Daily Topics - Wednesday December 9th 2009

greenhouse gas imagesQuote: "Because of the complexity of the problem, environmental skepticism was once tenable. No longer. It is time to flip from skepticism to activism." -- Michael Sherme,  Scientific American: The Flipping Point

Hour One - Until Americans are working again, should there be a moratorium on legal immigration? Bay Buchanan  www.theamericancause.org

Hour Two - Demand creates jobs...how to we create demand? Dan Gainor www.businessandmedia.org

Hour Three - Why do conservatives want to defy the Supreme Court and stop the government from protecting us from dangerous pollutants? Myron Ebell www.cei.org

Plus....Is it time for civil disobedience on climate change? Kumi Naidoo, Exec. Dir. of Greenpeace International www.greenpeace.org


Mark (not verified) 10 years 11 weeks ago

The blanket media coverage of the Lakewood police officers was starting to make me ill, but the news below the cutline is virtually guaranteed to continue the deaths of tens of thousands of people every year, and nobody gives a damn, at least not in the U.S. Senate. Overcoming the "last hurdle," Harry Reid, that gutless wonder with apparently no ability to push needed reform, agreed to cutting out a public option altogether. Apparently the public option is to be "replaced" by a "non-profit" private insurance package, and the age limit for medicare is to be reduced to 55. Given the track record of so-called non-profits like Blue Cross and Blue Shield, this is not "reform," it is a cheap bandaid that will not lower costs or increase coverage.

This means there is no mechanism to force insurance companies to behave honestly in the public interest. This also means that the CBO report on the Senate bill needs to be amended, for this will certainly mean than millions more people will be unable to afford health insurance—and still with the threat of fines (and the possibility of jail) if people refuse to be eaten by the insurance industry barracudas. This is obviously a win-win for the insurance industry; even if they cannot deny coverage for pre-existing conditions, they can still charge whatever they want, for whatever they wish to cover.

Mark (not verified) 10 years 11 weeks ago

Since I wasn’t able to respond to Zero G in time yesterday, I want to reiterate what I stated in another post. Mussolini was obviously not a "democrat" but a dictator; he betrayed the ideals of the syndicalist-as-corporatism-movement just as Communism betrayed Marxism. I asked you folks if representative government through leaders of various labor groups from various industries--which syndicalists/corporatists originally intended--is more democratic and representative than the current model. I didn’t seem to ascertain a response to that in your post.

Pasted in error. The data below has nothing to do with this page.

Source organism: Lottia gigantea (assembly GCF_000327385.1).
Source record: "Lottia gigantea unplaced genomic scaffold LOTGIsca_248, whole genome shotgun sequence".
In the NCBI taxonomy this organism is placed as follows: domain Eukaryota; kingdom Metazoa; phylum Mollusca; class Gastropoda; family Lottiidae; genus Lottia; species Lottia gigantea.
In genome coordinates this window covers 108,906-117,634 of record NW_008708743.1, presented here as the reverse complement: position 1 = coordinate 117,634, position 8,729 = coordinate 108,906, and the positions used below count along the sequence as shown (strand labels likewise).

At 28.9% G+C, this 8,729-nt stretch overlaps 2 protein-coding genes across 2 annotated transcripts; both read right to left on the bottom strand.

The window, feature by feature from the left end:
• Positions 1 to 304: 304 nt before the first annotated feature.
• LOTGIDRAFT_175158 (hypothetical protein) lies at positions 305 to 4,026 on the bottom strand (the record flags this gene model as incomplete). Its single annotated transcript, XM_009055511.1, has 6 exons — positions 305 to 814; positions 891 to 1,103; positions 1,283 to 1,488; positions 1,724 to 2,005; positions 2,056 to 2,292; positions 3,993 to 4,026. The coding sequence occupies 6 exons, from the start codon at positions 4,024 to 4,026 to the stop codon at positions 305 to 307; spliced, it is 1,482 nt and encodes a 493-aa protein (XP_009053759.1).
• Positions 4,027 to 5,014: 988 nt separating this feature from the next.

Quark (not verified) 10 years 11 weeks ago


I think your question is a moot point. A true leader of a labor group (who has the welfare of the people in mind and wants to represent them fairly) would have a hard time being elected in today's system. There would be no huge corporate backers to fund such a candidate's campaign.

Mark (not verified) 10 years 11 weeks ago

Also, that sucking sound I hear is not American jobs being sucked into Mexico, but the number of people who are sucked into that notion—especially since 19 million more Mexicans live in poverty since NAFTA, mainly because of the duty-free exception to NAFTA: protectionism that benefits U.S. farmers. Most “experts” on the economic impact of NAFTA have concluded that job losses have for the most part been made-up in job gains (or jobs retained) by increased exports to Canada and Mexico, which is far more in line with imports than the U.S. has with most of its trading “partners.” The U.S. was losing jobs to Asia, for example, long before NAFTA; I remember the 1971 Raiders’ hit “Indian Reservation”: “And all the beads we made by hand—are nowadays made in Japan.” China, in fact, received “most favored nation” trade status in 1980, long before NAFTA, and we are paying the price for it. If the U.S. rescinded most favored nation status for China now, import duties on Chinese goods would skyrocket, making similar U.S.-made goods more competitive. But every year MFN status is reinstated for China, mostly with little comment. The result is jobs being sucked there, because of an import/export trade imbalance of 5 to 1. In fact every country that the U.S. has bestowed “most favored nation” status on—long before NAFTA—has been the occasion for job loss in the U.S. I’m just tired of the hypocrisy and the scapegoating.

Given the greater negative effect NAFTA has had on Mexico than the U.S., it is not surprising to note that illegal immigration has increased from 3 million before NAFTA to its current level. This year, unemployment in Mexico is at record levels, but it is “officially” much lower than U.S. unemployment; however, it is just a “guesstament.” Over a quarter of the Mexican labor force works “under the table,” that is, in the “informal” economy which the government is unable to regulate or collect taxes from; businesses as well as people can form this “informal” economy, and apparently this sector of the economy is also having problems.

Quark (not verified) 10 years 11 weeks ago


Not only that, I think many idealists who worked for Obama are relegated to the cynical majority of the electorate now.

Quark (not verified) 10 years 11 weeks ago


The jobs that provided the ORIGINAL "sucking sound" (in Mexico) have moved on to countries that are even more amenable to the evils of the transnationals...

They STILL suck...(the jobs...)

Mark (not verified) 10 years 11 weeks ago


Maybe what you mean is that everything (or most everything) we are talking about here is moot.

Quark (not verified) 10 years 11 weeks ago


It's not moot, but there isn't much we can do...